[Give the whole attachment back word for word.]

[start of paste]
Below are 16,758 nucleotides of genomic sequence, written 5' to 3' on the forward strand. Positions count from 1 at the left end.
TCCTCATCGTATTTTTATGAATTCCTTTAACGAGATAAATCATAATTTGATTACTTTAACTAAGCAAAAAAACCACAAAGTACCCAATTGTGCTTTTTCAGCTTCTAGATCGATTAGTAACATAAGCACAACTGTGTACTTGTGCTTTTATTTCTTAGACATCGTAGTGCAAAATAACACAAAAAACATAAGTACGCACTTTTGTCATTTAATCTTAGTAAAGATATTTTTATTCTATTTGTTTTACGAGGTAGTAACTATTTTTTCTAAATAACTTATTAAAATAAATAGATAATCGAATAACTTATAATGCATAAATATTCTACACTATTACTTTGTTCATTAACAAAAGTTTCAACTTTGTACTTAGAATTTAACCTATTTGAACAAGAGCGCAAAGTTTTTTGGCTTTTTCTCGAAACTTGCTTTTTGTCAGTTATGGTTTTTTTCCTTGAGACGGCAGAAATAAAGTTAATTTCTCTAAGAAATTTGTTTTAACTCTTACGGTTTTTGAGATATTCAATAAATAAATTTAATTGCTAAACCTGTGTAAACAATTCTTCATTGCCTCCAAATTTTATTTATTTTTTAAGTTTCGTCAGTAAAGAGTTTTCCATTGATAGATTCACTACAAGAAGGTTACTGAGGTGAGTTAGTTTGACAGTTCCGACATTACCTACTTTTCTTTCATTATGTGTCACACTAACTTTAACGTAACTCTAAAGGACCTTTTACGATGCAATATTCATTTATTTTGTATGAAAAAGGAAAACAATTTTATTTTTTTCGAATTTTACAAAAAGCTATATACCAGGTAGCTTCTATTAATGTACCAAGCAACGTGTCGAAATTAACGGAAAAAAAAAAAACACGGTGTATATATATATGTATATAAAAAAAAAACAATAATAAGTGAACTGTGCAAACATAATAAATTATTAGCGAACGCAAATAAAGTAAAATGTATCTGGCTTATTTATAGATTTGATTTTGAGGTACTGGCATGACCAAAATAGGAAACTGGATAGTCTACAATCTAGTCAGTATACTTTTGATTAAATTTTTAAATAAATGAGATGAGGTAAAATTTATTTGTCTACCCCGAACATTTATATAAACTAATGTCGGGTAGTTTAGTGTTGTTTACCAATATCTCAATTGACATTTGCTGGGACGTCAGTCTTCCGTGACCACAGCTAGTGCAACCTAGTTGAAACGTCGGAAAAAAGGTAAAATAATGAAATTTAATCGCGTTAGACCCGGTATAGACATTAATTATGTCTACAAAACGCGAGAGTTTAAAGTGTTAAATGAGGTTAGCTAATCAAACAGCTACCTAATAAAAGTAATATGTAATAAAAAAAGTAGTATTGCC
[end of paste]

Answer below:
Below are 16,758 nucleotides of genomic sequence, written 5' to 3' on the forward strand. Positions count from 1 at the left end.
TCCTCATCGTATTTTTATGAATTCCTTTAACGAGATAAATCATAATTTGATTACTTTAACTAAGCAAAAAAACCACAAAGTACCCAATTGTGCTTTTTCAGCTTCTAGATCGATTAGTAACATAAGCACAACTGTGTACTTGTGCTTTTATTTCTTAGACATCGTAGTGCAAAATAACACAAAAAACATAAGTACGCACTTTTGTCATTTAATCTTAGTAAAGATATTTTTATTCTATTTGTTTTACGAGGTAGTAACTATTTTTTCTAAATAACTTATTAAAATAAATAGATAATCGAATAACTTATAATGCATAAATATTCTACACTATTACTTTGTTCATTAACAAAAGTTTCAACTTTGTACTTAGAATTTAACCTATTTGAACAAGAGCGCAAAGTTTTTTGGCTTTTTCTCGAAACTTGCTTTTTGTCAGTTATGGTTTTTTTCCTTGAGACGGCAGAAATAAAGTTAATTTCTCTAAGAAATTTGTTTTAACTCTTACGGTTTTTGAGATATTCAATAAATAAATTTAATTGCTAAACCTGTGTAAACAATTCTTCATTGCCTCCAAATTTTATTTATTTTTTAAGTTTCGTCAGTAAAGAGTTTTCCATTGATAGATTCACTACAAGAAGGTTACTGAGGTGAGTTAGTTTGACAGTTCCGACATTACCTACTTTTCTTTCATTATGTGTCACACTAACTTTAACGTAACTCTAAAGGACCTTTTACGATGCAATATTCATTTATTTTGTATGAAAAAGGAAAACAATTTTATTTTTTTCGAATTTTACAAAAAGCTATATACCAGGTAGCTTCTATTAATGTACCAAGCAACGTGTCGAAATTAACGGAAAAAAAAAAAACACGGTGTATATATATATGTATATAAAAAAAAAACAATAATAAGTGAACTGTGCAAACATAATAAATTATTAGCGAACGCAAATAAAGTAAAATGTATCTGGCTTATTTATAGATTTGATTTTGAGGTACTGGCATGACCAAAATAGGAAACTGGATAGTCTACAATCTAGTCAGTATACTTTTGATTAAATTTTTAAATAAATGAGATGAGGTAAAATTTATTTGTCTACCCCGAACATTTATATAAACTAATGTCGGGTAGTTTAGTGTTGTTTACCAATATCTCAATTGACATTTGCTGGGACGTCAGTCTTCCGTGACCACAGCTAGTGCAACCTAGTTGAAACGTCGGAAAAAAGGTAAAATAATGAAATTTAATCGCGTTAGACCCGGTATAGACATTAATTATGTCTACAAAACGCGAGAGTTTAAAGTGTTAAATGAGGTTAGCTAATCAAACAGCTACCTAATAAAAGTAATATGTAATAAAAAAAGTAGTATTGCC